Original post, June 6, 2017
Parichehr Farzam came to the United States from her native Iran after the takeover by the mullahs in 1979-80. Before emigrating to the U.S. through France almost four decades ago, she had held high-level government positions in her native Iran. Her obituary in the WASHINGTON POST mentions that she was the daughter of an Iranian princess by the name of Talat-el-Molouk Azodi Qajar.
A fighter for civil and women’s rights both In her native and adopted countries, Parichehr became an international broadcaster for the United States government advancing to the position of White House correspondent, first for Radio Farda and then for the VOA Persian Service, covering the administrations of George W. Bush and Barack Obama.
Parichehr served the Union and bargaining unit as a member of the Executive Board of AFGE Local 1812 and was also the Women’s Issues Coordinator for the Local. She was an extremely generous person especially with her time while representing her colleagues at work. She passed away after a long battle with cancer. Another battle she waged was against what she believed were discriminatory practices in the Agency in its disparate treatment and compensation of employees who worked for the VOA language services and the English services. She filed an EEO case when she found out that as a White House correspondent, for a VOA language service (Persian/Farsi), her salary was at least a full grade lower than the White House correspondent for VOA Central News who happened to be male.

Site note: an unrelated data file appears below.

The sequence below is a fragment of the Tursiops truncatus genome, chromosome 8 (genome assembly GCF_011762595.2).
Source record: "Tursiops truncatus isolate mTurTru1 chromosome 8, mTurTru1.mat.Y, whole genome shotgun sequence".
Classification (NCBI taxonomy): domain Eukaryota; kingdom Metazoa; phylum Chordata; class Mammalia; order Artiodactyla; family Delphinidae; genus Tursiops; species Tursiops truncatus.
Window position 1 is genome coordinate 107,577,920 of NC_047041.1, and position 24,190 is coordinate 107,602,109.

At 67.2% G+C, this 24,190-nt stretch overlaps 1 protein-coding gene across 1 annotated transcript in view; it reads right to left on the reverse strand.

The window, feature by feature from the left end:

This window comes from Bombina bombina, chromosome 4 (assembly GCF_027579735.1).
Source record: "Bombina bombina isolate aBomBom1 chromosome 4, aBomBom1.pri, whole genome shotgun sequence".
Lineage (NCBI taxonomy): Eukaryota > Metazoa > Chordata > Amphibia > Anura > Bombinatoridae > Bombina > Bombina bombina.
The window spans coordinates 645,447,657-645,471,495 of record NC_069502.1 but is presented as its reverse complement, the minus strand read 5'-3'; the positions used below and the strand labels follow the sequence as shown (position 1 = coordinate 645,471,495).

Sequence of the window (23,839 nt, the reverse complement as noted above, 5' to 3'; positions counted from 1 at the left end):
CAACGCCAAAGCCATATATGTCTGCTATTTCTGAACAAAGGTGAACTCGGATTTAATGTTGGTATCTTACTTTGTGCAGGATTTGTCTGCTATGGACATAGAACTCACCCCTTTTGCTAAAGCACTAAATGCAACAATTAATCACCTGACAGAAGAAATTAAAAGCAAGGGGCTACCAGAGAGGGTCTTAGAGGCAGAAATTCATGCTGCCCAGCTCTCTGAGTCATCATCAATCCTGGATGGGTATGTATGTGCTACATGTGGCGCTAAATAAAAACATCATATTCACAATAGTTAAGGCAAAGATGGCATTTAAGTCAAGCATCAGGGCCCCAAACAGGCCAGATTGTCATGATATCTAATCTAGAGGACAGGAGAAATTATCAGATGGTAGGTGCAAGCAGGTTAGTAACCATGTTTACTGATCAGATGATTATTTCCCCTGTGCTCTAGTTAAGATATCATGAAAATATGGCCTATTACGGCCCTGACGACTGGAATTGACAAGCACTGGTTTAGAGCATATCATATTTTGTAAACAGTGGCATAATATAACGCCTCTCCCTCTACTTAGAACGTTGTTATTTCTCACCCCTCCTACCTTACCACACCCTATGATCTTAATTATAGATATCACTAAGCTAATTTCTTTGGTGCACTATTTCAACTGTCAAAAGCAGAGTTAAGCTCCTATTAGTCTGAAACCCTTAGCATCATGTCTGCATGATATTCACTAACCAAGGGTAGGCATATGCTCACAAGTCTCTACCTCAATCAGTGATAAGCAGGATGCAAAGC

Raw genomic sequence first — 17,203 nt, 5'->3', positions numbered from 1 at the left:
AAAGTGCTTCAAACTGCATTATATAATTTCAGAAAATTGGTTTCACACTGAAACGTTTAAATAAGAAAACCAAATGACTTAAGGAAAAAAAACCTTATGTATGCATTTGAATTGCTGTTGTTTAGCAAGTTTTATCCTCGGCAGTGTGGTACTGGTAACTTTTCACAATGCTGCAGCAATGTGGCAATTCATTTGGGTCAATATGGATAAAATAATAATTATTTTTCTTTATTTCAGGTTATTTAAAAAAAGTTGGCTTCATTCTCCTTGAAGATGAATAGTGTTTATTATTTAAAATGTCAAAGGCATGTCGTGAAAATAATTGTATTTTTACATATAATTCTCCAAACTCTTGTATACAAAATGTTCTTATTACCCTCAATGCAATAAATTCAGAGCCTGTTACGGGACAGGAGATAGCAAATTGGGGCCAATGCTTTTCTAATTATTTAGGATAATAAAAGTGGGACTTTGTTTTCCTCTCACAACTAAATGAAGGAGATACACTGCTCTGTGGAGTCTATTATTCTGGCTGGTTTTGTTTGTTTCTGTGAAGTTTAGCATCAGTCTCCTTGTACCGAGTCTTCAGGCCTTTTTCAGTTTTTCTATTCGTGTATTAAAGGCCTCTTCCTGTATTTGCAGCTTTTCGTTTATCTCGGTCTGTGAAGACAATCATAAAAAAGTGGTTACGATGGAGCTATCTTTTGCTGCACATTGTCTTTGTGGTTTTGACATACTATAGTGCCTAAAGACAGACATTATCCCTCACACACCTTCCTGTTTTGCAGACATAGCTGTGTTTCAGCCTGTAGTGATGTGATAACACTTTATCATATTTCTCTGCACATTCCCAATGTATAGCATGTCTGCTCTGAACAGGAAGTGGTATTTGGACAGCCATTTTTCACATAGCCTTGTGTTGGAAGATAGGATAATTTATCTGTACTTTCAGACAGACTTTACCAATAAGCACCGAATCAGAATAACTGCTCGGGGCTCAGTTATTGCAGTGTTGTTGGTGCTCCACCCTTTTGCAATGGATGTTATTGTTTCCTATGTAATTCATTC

This apparently drew the wrath of Agency officials. After filing her EEO complaint against the Agency she was instructed to cease acting as a White House correspondent. She did not accept this and continued, even at the risk of insubordination, to file reports from the White House. At the same time Parichehr was battling the BBG bureaucracy she was also battling cancer. Due to the effects of chemotherapy, she would often find it impossible to report to work. In answer, Agency officials put her on leave without pay before deciding to remove her entirely from Federal Service despite her many years of honorable service to her adopted country and the fact that she was losing her battle with the dread disease.
A little over a month after the Agency officially removed Parichehr from Federal Service she passed away.
To the very end, and true to her nature, Parichehr Farzam remained unbowed and undefeated.